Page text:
We hired a tuk tuk (a motorcycle modified into a hooded, but open-air taxi) to
take us to a friend’s house near Wattay, somewhere just off Route 13. As we
walked around, I didn’t see any sidewalks and there weren’t very many cars.
Instead little scooters with entire families piled on them ruled the road. We had
just arrived from Bangkok where traffic was the most congested I had ever seen;
Vientiane, by comparison, seemed like an abandoned city. We stopped at a local
shop to call friends back home to let them know we arrived safely. It was a quick
three-minute call, but it left us USD$20 lighter.
Over the next few days, relentless rains embraced the city. It came down hard
against the corrugated tin roofs and seemed to readily flood neighborhoods and
roads. The streets in Vientiane were getting muddy and filled with potholes;
motorcycles were forced to slowly snake around each water hazard. The ground
was an Earthy muddy brown and blended almost seamlessly into the old
wooden homes and buildings. For the first time ever, I realized that it could rain
and still be uncomfortably hot.
I was probably more American-Lao than Lao-American in the mid 1990s. My notions of
freedom and social graces were very western because that’s all I knew. My first few
experiences in Laos bestowed an education no classroom ever could.
(Vientiane, July 13, 1994). “Put that camera down!” screamed the armed guard at
the top of Patuxay, a monument in the city center fashioned after France’s Arc de
Triomphe. I was filming with my large VHS camcorder on the top level of the
monument and panned over to the Prime Minister’s office in a very casual
manner when this guard raced up to me.
Figure 2: One of the last images I took with my VHS camcorder before a guard told me to stop
filming. The city center was dusty and cars were sparse. (Vientiane, Laos, July 13, 1994)
46 Ethnographic Snapshots
I didn’t realize there were restrictions on filming government buildings. I’m sure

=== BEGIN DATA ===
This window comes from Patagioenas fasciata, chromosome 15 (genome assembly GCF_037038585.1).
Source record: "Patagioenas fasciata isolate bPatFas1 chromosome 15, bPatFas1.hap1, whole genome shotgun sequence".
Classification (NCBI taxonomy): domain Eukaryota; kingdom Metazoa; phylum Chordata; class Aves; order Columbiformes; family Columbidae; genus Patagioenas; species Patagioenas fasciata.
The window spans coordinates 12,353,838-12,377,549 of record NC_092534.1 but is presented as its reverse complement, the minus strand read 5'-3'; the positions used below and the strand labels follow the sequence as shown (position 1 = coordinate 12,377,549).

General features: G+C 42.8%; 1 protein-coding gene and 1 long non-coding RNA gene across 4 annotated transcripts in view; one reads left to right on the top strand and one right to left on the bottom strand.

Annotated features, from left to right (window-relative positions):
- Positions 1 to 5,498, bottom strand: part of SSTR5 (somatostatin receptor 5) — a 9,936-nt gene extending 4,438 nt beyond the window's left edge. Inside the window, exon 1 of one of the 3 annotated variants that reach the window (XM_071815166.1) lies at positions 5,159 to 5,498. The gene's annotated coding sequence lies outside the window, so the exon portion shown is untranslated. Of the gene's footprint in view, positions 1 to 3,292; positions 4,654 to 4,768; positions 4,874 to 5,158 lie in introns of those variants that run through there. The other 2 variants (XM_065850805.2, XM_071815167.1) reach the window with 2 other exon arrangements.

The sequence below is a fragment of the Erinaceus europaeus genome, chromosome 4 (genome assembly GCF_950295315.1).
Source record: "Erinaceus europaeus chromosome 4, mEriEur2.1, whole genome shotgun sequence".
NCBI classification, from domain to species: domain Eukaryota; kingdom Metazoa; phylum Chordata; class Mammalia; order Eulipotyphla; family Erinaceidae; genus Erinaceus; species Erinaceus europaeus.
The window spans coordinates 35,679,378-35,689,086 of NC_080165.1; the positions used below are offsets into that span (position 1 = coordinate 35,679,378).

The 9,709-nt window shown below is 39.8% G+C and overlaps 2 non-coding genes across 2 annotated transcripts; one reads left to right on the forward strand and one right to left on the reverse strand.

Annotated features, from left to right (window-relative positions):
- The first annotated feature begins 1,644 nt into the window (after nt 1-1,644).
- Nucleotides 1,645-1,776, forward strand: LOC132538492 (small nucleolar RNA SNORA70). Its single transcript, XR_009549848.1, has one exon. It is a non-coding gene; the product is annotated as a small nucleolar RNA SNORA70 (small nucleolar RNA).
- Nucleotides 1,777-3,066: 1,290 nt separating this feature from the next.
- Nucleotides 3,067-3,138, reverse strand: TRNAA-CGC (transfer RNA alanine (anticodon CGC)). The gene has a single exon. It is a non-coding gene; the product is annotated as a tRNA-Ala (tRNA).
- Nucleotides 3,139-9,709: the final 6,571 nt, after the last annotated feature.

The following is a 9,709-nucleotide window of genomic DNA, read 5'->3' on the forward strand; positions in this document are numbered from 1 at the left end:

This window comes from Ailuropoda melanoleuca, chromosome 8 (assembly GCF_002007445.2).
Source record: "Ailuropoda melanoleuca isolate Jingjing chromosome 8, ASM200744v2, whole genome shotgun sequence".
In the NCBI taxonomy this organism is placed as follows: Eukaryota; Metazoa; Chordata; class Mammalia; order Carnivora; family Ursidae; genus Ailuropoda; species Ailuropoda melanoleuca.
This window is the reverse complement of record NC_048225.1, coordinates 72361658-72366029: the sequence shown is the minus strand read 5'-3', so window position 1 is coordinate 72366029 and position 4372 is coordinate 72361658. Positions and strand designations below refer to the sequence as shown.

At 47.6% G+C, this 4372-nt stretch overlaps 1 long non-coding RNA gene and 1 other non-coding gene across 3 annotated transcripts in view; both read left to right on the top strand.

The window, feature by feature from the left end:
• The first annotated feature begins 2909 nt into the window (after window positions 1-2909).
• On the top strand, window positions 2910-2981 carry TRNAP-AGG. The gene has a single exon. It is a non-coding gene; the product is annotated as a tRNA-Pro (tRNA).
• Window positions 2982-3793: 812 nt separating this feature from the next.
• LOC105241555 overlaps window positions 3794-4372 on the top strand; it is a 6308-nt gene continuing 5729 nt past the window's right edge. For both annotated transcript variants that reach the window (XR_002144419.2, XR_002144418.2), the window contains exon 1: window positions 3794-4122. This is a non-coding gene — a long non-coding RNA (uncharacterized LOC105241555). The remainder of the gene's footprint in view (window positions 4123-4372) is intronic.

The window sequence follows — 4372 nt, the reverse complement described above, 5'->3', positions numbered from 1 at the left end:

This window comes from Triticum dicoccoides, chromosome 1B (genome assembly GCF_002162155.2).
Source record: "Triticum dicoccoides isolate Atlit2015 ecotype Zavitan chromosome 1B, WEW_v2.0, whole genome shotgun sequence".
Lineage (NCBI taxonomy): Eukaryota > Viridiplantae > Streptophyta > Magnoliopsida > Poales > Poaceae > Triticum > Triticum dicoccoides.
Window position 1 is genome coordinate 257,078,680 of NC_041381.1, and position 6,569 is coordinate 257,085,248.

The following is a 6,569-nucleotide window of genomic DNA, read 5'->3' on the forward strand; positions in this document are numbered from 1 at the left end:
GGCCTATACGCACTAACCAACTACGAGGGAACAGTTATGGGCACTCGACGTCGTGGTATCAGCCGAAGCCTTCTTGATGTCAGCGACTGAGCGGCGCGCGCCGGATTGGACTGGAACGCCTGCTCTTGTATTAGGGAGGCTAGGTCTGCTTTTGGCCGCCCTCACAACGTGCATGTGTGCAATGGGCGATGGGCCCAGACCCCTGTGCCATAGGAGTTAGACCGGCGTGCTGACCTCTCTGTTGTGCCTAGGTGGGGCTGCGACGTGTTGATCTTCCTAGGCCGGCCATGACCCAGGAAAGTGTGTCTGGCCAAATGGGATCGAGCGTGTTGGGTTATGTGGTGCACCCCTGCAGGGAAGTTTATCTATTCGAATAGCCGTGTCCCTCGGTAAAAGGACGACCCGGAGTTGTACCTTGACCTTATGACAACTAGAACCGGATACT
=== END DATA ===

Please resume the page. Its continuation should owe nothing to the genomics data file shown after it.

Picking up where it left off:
he was just doing his job, but he seemed overzealous and paranoid – we were in
a public space after all. I stumbled for an explanation because my Lao wasn’t
very fluent. My mom then came to rescue and explained that I was just a naïve
teenager who didn’t know better and that she’d keep a closer eye on me. His
tense expression eased and he let me off the hook. From this point on, it was
clear that I had to watch my actions more closely. My mom became my new
guard – she then confiscated my camera for the next few days.
(Vientiane, July 15, 1994). It was my younger brother’s birthday. We were
staying with my mom’s close childhood friend, who was now married to a high-
ranking government official. We called him paw loong (uncle) “Chanh.” He
offered to take us to dinner to celebrate. Driving up to the restaurant, I had a
sinking suspicion that it wasn’t a typical eatery because of the exterior. I never
knew restaurants had bouncers at the door. But since my mom and her friend’s
teenage children were with us, I thought it was harmless enough. Inside it was
dark. We were escorted to a large table because we had a big party; even so, the
table seemed much larger than we needed. Uncle Chanh was charismatic and
seemed to know most of the people there and was treated very well. We sat
down and ordered a few sodas for underage teens like myself. We were getting
comfortable when lumvong music (traditional dance tunes) starts up and the
lights start pulsating different colors. Uncle Chanh smiles and starts clapping
along. I found it very entertaining initially. Then he waves his hand to some
employees. Four young girls – probably younger than we were – came out of the
shadows to sit next to all the young men at our table. I froze because I didn’t
know what this meant. I looked to my mom for some guidance. She said they
were just dance partners – it’s fine. Uncle Chanh looks my way and whispers
“you like?” I respond with an uncomfortable smile. We all proceed to the dance
floor. My brothers and I are horrible at the lumvong and dance like stiff robots.
The music finally stops and I thought it was the end of the awkward ordeal. No
such luck. The young ladies follow us back to the table. Now the extra large table
made sense. My Lao at the time was not good enough to engage in anything other
than superficial talk – “how are you” and “wow, it’s dark in here.” The young lady
assigned to me was friendly but seemed distant. There was really nothing
connecting us other than obligation. We were both relieved when the dinner was
over. Uncle Chanh paid for dinner and gave each of the girls a few dollars for
their time. They politely respond with a nope (a greeting or sign of respect with
clasped hands and a slight lowering of the head). To me, it felt awkward to have
to pay f